During the meeting Ms Brimm interrupted proceedings to say Thanet’s management team had been aware of the certificate failings since 2017 and an investigation into that prior knowledge should be carried out.
She added: “They have known about this for two years and they did not put tenant safety as a priority, instead they came after the whistleblower.”
In February The Isle of Thanet News print edition revealed Ms Brimm had been investigating for two years why a £3.5million contract to install kitchens and bathrooms in social housing across Thanet was axed and important electrical safety certificates destroyed.
Ms Brimm requested information on what had been actioned to ensure the electrical safety for tenants in properties across Ramsgate, Birchington, Westgate, Minster, Garlinge and Margate, what financial probity was carried out and what serious safety issues were that resulted in a contract with Lakehouse PLC being terminated.
Paperwork passed to Ms Brimm showed £2.12 million was spent on installations at just over 300 properties but she said there was only evidence of 196 safety certificates being issued.
According to an email from Thanet council, seen by The Isle of Thanet News, safety certificates were available to be viewed by Ms Brimm from March 20 but were destroyed on March 31. Ms Brimm did not view the certificates during this time.
Thanet council disputed the housing figure given by Ms Brimm and said: “In a small number of cases where the company had failed to issue a safety certificate we subsequently reinspected these dwellings and issued certificates.”
Ms Brimm says her whistleblowing was the reason for her dismissal from the then-UKIP Cabinet, formal reprimands, court cases brought against her – which resulted in acquittal – the removal of her government email account and visits to her home by police officers.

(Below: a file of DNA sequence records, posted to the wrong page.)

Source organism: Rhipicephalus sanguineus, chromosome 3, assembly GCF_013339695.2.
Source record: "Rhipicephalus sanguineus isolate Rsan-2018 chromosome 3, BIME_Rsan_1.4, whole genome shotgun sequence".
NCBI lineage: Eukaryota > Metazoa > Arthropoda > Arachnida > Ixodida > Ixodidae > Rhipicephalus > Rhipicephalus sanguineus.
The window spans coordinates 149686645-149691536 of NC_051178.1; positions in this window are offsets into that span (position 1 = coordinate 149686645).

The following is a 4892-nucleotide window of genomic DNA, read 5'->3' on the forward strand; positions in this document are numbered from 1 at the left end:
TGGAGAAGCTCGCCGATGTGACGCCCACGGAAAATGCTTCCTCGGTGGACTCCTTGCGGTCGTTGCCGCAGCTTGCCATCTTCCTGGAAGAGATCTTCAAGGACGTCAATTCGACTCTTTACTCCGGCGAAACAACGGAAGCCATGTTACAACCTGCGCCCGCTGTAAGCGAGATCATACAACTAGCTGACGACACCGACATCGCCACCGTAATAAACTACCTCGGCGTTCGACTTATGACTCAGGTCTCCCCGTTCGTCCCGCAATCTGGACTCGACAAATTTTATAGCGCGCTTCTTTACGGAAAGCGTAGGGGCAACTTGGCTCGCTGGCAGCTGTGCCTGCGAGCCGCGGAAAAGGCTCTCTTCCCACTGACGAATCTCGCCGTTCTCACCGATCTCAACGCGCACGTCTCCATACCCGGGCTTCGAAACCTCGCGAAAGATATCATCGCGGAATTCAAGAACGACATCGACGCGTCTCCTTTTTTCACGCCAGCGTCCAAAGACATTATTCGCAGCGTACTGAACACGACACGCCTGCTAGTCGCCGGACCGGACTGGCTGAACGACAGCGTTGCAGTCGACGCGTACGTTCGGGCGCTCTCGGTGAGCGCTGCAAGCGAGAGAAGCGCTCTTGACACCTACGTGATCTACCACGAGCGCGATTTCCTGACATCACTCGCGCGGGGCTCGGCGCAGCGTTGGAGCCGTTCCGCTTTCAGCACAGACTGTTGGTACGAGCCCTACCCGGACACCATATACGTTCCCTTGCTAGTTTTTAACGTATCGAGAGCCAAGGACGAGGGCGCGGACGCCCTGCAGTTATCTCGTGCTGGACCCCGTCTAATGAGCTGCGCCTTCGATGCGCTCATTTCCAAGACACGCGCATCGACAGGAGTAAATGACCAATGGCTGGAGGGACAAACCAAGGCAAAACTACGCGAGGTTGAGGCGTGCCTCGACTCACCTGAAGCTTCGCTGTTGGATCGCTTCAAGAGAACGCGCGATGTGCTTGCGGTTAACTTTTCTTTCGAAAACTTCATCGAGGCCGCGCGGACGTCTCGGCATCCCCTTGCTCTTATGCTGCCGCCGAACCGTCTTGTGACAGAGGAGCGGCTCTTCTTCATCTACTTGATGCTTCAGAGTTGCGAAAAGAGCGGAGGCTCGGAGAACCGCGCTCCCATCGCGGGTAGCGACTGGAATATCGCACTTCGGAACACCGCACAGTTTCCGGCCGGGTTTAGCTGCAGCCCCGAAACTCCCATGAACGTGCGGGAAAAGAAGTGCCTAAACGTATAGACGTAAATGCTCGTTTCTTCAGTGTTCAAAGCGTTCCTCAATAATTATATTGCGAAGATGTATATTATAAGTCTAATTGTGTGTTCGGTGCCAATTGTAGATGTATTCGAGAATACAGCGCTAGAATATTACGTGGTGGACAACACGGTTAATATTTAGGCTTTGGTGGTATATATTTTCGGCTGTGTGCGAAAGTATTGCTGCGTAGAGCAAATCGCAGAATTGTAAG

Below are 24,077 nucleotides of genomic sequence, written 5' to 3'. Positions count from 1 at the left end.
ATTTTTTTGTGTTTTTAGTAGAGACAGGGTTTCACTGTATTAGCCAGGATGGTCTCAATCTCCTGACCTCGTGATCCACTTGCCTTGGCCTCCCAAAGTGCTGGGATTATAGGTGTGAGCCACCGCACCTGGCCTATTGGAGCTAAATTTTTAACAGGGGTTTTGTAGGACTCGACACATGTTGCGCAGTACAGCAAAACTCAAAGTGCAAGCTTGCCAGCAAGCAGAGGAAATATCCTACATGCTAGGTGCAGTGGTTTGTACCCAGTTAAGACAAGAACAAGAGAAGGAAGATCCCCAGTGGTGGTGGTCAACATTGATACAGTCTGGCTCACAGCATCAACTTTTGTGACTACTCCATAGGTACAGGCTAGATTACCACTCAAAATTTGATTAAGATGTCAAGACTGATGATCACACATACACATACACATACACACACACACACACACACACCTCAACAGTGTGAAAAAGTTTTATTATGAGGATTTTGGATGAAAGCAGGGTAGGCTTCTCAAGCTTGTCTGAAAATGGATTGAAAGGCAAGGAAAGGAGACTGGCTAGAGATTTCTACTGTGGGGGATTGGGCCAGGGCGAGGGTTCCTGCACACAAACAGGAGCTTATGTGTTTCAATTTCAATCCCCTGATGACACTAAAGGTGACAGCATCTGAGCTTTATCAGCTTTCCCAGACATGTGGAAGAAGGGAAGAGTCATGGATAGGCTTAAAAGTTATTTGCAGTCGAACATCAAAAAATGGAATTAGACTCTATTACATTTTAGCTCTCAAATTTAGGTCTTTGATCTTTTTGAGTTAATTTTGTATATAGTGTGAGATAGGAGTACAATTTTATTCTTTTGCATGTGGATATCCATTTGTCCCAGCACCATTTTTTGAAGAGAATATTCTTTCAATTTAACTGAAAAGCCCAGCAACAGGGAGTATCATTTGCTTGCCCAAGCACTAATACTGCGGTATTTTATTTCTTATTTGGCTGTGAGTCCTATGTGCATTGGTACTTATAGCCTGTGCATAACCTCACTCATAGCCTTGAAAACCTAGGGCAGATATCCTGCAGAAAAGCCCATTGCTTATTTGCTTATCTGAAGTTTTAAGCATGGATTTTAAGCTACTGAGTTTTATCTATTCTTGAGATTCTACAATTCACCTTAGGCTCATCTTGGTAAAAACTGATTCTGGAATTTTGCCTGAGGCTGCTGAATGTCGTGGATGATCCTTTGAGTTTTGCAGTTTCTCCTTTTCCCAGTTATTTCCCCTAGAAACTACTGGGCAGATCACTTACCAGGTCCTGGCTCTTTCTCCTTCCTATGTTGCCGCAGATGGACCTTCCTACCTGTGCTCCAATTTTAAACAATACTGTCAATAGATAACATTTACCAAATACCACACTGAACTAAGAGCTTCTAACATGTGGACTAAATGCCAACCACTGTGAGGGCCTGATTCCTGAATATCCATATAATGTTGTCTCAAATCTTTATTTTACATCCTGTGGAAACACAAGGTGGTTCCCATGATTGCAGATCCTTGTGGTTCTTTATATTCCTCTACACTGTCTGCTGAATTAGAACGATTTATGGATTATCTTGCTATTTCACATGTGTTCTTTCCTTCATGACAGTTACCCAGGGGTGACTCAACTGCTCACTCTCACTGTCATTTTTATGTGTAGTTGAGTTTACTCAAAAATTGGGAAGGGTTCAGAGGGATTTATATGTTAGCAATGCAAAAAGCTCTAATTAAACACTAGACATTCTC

The issue was even highlighted in 2016 when the team at Shepway Vox shared information that had been sent to them via email highlighting properties that had not had the proper safety certification checks carried out. The team later published evidence about the East Kent Housing failings.
This year the catalogue of failings at EKH came to light and all four councils are now proposing to take management of authority properties back in-house.
Cllr Everitt, who said he would speak with Ms Brimm, said the appointment of the chief executives to the board was “an emergency measure (which) reflects the extent of concern that the councils and council officers have about the way East Kent Housing has been operating over a number of years,”
He added: “It is quite clear from the Pennington report that East Kent Housing is not fit for purpose.”
In a statement released last week, the Chief Executives of the four councils said: “While significant progress has been made on tackling health and safety issues and gas safety checks are now up to date, the new board will be better placed to direct resources to tackle the issues raised.”
A resident consultation over plans to axe arrangements with East Kent Housing is now underway. In October Cabinet members approved moves to get views on plans to bring council properties back in-house.
The consultation closes on December 20 and the outcome will be reported to Cabinet early in the new year.